The meeting of the AES HC was held on 2000 February 21, in Paris between 10:00 and 12:30. European Chair Roberto Beppato was Chair for the meeting.
The following people were present: Mr H.A.O. Wilms, Mr Roberto Beppato, Mr Manfred Krause, Mr Donald Plunkett, Mr Daniel R. Von Recklinghausen, Mr Louis Manno, Mr Sean Davies, Mr John Woodgate, Mr James Kaiser, Mr Marshall Buck, Mr David Robinson, Mr Roy Pritts, Mr Luciano Daleo (technical staff of the Italian state recording media archives - Rome), Mr Lewis Cullborn? (signature not readable). Mr Grundy was in Paris but was absent for personal reasons; he arrived at 12:30.
1 Mr Manfred Krause started the meeting with a discussion of a memo from Robert Van der Hilst concerning AESHC convention facilities.
2 Mr H. A. O. Wilms wheeled in a Studer tape recorder A37 dating back about 45 years, still mint conditions and operational. Mr Wilms mentioned that Mr Peter Bollen, one of the members of the AES HC died on 2000 February 16, leaving one of the largest private collection of microphones on the premises of the PAC Eela company. Everybody hopes that this collection will end up in a Dutch museum for broadcasting.
3 Mr Roy Pritts suggested to plan well in advance the AES HC meeting in Los Angeles, and decide whether some written documents and a presentation should be prepared for publication/distribution. This includes interviews with personalities in the audio field, and also the presentation of vintage audio pro gear.
4 Mr Manfred Krause suggested to use a list of standard questions for the interviews. Mr John Woodgate noted that these interviews are with major personalities and it is very difficult to get them to unwind and feel at ease. It is very important that the person who performs the interview be aware of the professional life of the person being interviewed. Otherwise an important chapter may be completely forgotten or may have been erased from the mind of the inventor. We solicit other members of the AESHC to comment on this idea.
5 Mr Plunkett reminded the audience of the AES HC that in some interview a person in good faith may attribute to himself a patent which was given in reality to somebody else. The AES should look for ways to protect itself from legal action. Mr Roy Pritts informed us that a "model release type contract" will be necessary from Mr Joel in USA. The Chair thinks that every member of the AES HC should have a copy, and will ask that it be posted directly.
6 Mr Joel in a previous e-mail stated that whom to interview and when must be based on the importance of the contributions of this person to the audio professional community. Who makes this decision? [Mr Joel has replied by email: "I don't find this statement in my email, but in any case that is not what I intended to say. If anyone is willing to conduct an interview with a person whom they feel should be recorded, then hopefully under our guidance the interview will be done and welcome. I don't have any sure-fire way of predicting how well an interview will come out, but I am sure that doing the interview is the best practice."]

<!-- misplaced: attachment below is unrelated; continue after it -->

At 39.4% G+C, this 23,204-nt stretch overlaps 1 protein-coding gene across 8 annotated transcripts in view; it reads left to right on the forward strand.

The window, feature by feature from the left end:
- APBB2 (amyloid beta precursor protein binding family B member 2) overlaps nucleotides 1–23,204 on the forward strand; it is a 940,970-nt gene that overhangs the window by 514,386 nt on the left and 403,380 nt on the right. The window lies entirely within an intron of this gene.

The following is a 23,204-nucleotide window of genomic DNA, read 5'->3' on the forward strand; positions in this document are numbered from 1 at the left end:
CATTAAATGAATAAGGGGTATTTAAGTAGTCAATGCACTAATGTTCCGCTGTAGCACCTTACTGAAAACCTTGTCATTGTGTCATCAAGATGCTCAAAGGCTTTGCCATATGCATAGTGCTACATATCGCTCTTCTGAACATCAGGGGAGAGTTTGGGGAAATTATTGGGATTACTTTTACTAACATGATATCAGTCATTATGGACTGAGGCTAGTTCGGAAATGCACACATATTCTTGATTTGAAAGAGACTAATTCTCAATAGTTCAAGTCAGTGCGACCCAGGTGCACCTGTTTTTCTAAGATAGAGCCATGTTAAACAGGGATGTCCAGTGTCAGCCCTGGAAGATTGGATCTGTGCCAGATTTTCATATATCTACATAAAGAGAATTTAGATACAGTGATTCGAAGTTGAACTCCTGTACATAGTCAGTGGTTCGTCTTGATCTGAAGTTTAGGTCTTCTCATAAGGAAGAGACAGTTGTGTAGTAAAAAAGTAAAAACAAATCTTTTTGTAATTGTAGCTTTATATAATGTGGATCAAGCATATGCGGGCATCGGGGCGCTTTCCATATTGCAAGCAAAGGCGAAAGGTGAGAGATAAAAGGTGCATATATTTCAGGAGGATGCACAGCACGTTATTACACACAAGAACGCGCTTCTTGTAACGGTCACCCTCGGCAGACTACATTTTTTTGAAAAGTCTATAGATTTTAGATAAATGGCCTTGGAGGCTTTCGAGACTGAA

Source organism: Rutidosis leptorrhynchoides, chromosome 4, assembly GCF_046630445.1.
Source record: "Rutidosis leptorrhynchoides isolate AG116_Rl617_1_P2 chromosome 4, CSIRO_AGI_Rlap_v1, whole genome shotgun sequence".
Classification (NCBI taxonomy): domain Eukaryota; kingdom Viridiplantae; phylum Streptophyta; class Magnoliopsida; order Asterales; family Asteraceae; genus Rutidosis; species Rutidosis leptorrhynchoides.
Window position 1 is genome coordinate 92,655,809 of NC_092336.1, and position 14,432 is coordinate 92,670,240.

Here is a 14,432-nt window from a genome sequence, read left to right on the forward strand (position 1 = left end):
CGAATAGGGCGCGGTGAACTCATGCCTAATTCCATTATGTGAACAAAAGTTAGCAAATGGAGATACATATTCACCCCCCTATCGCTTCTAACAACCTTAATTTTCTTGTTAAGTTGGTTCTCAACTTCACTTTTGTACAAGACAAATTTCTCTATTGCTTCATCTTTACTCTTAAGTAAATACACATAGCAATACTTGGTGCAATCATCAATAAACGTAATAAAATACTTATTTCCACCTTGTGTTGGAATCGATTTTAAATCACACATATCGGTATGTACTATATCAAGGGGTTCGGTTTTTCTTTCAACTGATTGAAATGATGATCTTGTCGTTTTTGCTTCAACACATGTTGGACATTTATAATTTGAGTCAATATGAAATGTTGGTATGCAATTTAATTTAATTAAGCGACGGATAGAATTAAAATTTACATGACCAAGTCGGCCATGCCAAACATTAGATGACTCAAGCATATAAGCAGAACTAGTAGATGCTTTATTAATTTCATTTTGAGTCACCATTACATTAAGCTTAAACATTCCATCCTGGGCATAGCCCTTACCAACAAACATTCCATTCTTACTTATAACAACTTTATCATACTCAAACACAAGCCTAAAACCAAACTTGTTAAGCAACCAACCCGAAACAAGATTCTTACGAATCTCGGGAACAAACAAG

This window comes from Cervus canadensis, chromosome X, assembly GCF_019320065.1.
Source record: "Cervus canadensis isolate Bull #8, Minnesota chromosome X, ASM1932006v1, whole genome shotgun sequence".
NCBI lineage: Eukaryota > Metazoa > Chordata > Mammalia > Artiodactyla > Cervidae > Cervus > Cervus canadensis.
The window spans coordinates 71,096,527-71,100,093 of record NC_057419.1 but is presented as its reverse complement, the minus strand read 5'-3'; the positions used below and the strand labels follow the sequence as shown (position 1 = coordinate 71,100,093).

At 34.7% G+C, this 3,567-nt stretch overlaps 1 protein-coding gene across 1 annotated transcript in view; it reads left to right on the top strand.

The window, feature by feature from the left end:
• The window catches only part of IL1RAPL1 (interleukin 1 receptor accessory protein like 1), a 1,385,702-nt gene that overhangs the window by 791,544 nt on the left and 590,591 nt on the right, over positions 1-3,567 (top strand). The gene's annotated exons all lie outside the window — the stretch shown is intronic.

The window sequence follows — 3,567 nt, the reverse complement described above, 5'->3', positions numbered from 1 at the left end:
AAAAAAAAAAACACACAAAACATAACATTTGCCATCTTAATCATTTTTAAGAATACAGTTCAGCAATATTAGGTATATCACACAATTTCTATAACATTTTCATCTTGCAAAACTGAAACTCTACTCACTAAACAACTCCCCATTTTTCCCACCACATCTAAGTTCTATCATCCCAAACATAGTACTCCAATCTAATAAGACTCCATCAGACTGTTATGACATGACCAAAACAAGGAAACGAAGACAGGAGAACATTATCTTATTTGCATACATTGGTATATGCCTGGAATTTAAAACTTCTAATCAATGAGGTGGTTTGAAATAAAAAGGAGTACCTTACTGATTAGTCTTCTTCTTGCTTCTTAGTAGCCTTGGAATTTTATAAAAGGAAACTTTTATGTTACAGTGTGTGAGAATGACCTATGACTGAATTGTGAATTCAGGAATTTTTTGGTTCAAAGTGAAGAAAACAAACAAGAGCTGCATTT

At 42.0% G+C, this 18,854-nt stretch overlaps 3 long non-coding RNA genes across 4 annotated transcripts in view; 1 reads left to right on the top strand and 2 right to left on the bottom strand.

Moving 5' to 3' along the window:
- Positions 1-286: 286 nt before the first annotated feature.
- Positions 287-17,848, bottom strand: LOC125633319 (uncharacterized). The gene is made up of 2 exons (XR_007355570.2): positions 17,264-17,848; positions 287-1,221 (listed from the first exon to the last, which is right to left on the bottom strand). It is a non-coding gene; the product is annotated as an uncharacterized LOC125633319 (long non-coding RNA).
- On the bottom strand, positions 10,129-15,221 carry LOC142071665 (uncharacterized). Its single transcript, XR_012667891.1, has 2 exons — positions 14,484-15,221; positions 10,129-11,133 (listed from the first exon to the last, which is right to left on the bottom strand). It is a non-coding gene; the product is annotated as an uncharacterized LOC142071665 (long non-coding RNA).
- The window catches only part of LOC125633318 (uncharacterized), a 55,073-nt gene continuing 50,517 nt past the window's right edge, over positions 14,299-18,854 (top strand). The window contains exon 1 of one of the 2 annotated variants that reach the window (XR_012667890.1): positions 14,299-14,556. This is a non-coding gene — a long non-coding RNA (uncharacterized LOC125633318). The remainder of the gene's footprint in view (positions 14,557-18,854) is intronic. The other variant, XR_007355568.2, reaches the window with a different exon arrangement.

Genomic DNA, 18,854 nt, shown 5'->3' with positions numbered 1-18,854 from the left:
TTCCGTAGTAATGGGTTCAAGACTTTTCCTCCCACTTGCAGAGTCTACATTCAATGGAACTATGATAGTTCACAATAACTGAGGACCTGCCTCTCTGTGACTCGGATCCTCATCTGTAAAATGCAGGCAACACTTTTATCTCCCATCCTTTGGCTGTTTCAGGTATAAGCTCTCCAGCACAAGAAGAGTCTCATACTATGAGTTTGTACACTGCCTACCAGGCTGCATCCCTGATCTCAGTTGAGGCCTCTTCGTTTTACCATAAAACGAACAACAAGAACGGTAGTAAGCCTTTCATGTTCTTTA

7 Manfred Krause proposed to ask the manufacturers of audio equipment to let us know what kind of archives they have and which part of these archives might possibly be available to AES HC (pictures of prototypes and production model, patent applications, patents granted, production processes relevant to special results for the products).
8 The Chair commented that he does not know how many manufacturers keep a record of what they manufacturer over the decades and if they have these archives in a form that one day it could be easily transferred to the AES archives.
9 We have to investigate this at local level possibly with a person who still works for these manufacturers, or who retired within living memory, to get first hand information.
10 Roy Pritts proposed to use the service of student members to collect or make pictures of the various artifacts in museum, radio stations, private collectors or manufacturers. One problem could be that students will have great difficulty to separate artifacts of great significance from standard objects. In some places like the Vatican Museum and RAI Broadcasting Museum in Turin, the manager will not allow students to approach the items on the shelves. Persons must be selected to accompany the student in these visits and to help them to select the material.
11 Mr Woodgate suggested that AES send a sample letter to all of the AES HC members stating that they are doing the research on behalf of the AES. This letter will be required from the HC and used as a template to approach the several organisations in different countries.
12 Mr Louis Manno mentioned that he thought that the Ampex collection had found a place in a museum in New York. We must get the complete address of this museum and a list of all objects in the collection.